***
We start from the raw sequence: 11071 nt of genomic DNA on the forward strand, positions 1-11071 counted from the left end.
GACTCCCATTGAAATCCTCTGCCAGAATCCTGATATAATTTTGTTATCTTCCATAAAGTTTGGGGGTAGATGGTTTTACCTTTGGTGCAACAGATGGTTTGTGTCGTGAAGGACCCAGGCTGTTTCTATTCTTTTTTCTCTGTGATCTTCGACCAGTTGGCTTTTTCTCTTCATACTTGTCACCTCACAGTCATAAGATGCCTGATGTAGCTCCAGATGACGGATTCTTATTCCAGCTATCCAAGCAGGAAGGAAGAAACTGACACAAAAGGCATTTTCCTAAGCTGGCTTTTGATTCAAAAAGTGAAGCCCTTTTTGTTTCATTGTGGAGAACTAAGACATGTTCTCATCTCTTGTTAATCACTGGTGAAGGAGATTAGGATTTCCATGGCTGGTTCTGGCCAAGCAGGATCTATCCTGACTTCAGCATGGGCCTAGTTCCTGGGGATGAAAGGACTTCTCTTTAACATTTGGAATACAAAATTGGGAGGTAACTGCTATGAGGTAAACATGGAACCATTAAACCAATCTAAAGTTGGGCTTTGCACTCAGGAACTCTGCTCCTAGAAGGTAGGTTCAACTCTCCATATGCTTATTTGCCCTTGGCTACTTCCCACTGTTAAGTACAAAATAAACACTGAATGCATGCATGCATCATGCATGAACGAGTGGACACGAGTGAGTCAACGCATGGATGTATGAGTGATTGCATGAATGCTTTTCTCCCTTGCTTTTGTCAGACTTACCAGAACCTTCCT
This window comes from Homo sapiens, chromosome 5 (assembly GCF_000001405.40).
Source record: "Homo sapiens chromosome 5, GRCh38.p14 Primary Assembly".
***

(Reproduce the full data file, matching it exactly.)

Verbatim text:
We start from the raw sequence: 11071 nt of genomic DNA on the forward strand, positions 1-11071 counted from the left end.
GACTCCCATTGAAATCCTCTGCCAGAATCCTGATATAATTTTGTTATCTTCCATAAAGTTTGGGGGTAGATGGTTTTACCTTTGGTGCAACAGATGGTTTGTGTCGTGAAGGACCCAGGCTGTTTCTATTCTTTTTTCTCTGTGATCTTCGACCAGTTGGCTTTTTCTCTTCATACTTGTCACCTCACAGTCATAAGATGCCTGATGTAGCTCCAGATGACGGATTCTTATTCCAGCTATCCAAGCAGGAAGGAAGAAACTGACACAAAAGGCATTTTCCTAAGCTGGCTTTTGATTCAAAAAGTGAAGCCCTTTTTGTTTCATTGTGGAGAACTAAGACATGTTCTCATCTCTTGTTAATCACTGGTGAAGGAGATTAGGATTTCCATGGCTGGTTCTGGCCAAGCAGGATCTATCCTGACTTCAGCATGGGCCTAGTTCCTGGGGATGAAAGGACTTCTCTTTAACATTTGGAATACAAAATTGGGAGGTAACTGCTATGAGGTAAACATGGAACCATTAAACCAATCTAAAGTTGGGCTTTGCACTCAGGAACTCTGCTCCTAGAAGGTAGGTTCAACTCTCCATATGCTTATTTGCCCTTGGCTACTTCCCACTGTTAAGTACAAAATAAACACTGAATGCATGCATGCATCATGCATGAACGAGTGGACACGAGTGAGTCAACGCATGGATGTATGAGTGATTGCATGAATGCTTTTCTCCCTTGCTTTTGTCAGACTTACCAGAACCTTCCT
This window comes from Homo sapiens, chromosome 5 (assembly GCF_000001405.40).
Source record: "Homo sapiens chromosome 5, GRCh38.p14 Primary Assembly".